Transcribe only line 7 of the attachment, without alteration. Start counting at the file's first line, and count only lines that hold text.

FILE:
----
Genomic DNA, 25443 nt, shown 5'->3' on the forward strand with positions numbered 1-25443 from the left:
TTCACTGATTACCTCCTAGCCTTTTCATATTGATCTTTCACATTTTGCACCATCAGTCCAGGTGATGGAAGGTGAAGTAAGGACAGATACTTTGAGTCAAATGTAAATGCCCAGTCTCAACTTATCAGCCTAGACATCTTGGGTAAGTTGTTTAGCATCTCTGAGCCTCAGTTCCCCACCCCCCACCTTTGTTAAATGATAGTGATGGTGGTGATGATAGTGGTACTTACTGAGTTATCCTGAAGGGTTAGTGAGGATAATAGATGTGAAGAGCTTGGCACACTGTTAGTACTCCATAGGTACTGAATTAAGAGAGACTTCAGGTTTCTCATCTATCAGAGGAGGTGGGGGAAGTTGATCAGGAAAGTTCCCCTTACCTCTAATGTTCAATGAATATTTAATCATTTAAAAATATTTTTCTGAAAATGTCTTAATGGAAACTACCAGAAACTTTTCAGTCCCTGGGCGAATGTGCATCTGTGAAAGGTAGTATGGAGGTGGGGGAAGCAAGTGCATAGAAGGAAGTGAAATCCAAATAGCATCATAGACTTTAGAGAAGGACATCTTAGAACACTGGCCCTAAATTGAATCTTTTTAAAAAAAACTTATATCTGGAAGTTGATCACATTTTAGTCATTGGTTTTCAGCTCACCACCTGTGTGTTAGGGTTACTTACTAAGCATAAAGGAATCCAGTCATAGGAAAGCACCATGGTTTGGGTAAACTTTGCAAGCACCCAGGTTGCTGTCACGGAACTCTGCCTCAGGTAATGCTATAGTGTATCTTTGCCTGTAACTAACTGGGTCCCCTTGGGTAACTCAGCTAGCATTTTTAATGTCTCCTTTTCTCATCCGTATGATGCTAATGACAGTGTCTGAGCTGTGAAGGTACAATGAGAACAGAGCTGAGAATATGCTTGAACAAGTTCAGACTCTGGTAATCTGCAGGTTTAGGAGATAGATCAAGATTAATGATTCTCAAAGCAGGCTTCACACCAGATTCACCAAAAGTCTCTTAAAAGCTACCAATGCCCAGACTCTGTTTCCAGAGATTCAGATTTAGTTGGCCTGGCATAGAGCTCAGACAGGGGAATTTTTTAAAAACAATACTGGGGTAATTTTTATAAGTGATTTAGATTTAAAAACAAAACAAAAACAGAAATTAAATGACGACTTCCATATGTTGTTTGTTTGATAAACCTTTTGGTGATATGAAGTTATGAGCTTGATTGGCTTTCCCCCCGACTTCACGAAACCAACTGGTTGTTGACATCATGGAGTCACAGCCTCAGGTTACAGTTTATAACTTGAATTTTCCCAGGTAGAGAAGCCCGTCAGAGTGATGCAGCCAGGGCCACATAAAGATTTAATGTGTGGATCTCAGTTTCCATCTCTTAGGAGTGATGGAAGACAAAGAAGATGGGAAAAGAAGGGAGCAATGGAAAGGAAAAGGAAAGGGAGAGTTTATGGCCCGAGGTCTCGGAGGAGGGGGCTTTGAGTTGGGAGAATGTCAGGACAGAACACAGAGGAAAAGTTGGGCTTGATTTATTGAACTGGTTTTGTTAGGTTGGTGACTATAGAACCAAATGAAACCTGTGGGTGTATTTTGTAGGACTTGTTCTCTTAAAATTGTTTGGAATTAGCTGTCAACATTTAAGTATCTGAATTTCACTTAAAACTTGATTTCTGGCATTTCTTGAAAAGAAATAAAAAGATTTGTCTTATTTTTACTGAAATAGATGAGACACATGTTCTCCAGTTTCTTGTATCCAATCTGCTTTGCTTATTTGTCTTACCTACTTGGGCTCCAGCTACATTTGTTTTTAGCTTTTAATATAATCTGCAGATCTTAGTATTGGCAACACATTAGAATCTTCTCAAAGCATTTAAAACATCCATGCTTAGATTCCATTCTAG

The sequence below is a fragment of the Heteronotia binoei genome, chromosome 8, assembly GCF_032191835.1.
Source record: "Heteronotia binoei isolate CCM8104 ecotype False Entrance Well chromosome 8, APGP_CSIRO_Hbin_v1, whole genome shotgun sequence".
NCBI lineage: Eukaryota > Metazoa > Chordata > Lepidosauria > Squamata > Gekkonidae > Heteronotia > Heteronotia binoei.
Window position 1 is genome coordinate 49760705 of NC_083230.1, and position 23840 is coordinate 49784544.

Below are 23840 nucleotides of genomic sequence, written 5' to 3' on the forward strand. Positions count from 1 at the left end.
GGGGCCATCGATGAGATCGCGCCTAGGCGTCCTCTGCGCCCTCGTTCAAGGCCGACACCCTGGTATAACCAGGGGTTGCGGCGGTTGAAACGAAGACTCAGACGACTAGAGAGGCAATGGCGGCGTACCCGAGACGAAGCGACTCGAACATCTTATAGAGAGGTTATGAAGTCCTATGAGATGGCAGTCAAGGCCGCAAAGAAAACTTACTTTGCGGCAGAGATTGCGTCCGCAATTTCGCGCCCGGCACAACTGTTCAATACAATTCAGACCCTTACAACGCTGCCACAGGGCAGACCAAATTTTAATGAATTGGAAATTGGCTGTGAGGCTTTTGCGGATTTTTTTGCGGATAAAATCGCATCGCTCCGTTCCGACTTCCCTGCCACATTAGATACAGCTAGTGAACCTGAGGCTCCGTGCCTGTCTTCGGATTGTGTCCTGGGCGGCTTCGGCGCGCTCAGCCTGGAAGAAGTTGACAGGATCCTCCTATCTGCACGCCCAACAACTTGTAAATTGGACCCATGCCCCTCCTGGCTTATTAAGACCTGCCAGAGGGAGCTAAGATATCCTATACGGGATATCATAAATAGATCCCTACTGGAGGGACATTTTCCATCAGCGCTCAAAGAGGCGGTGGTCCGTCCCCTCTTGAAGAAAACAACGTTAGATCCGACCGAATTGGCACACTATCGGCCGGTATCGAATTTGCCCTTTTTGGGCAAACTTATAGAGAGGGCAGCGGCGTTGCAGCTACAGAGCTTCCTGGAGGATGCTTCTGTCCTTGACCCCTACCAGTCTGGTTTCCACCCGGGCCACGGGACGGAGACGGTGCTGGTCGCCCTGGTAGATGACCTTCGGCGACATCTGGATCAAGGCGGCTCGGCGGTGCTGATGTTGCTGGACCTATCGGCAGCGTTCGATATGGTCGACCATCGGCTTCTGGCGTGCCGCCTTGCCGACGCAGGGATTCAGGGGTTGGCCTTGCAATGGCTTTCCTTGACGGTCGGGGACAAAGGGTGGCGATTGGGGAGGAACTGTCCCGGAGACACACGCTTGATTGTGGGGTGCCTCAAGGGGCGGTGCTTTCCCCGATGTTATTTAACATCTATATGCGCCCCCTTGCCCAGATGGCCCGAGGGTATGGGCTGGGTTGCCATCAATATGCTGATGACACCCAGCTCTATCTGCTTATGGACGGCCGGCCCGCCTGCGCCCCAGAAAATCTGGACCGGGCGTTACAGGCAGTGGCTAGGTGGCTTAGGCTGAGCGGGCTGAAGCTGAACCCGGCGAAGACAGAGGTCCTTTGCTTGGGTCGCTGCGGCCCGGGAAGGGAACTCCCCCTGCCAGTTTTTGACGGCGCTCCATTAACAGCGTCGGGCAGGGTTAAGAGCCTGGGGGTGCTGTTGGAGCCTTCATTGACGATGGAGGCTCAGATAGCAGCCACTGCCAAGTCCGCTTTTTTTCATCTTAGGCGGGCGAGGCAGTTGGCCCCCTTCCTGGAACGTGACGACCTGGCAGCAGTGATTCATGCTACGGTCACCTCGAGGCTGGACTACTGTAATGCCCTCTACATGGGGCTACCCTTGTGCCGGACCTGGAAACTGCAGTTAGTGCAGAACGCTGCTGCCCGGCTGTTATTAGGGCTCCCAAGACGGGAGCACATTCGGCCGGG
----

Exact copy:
Below are 23840 nucleotides of genomic sequence, written 5' to 3' on the forward strand. Positions count from 1 at the left end.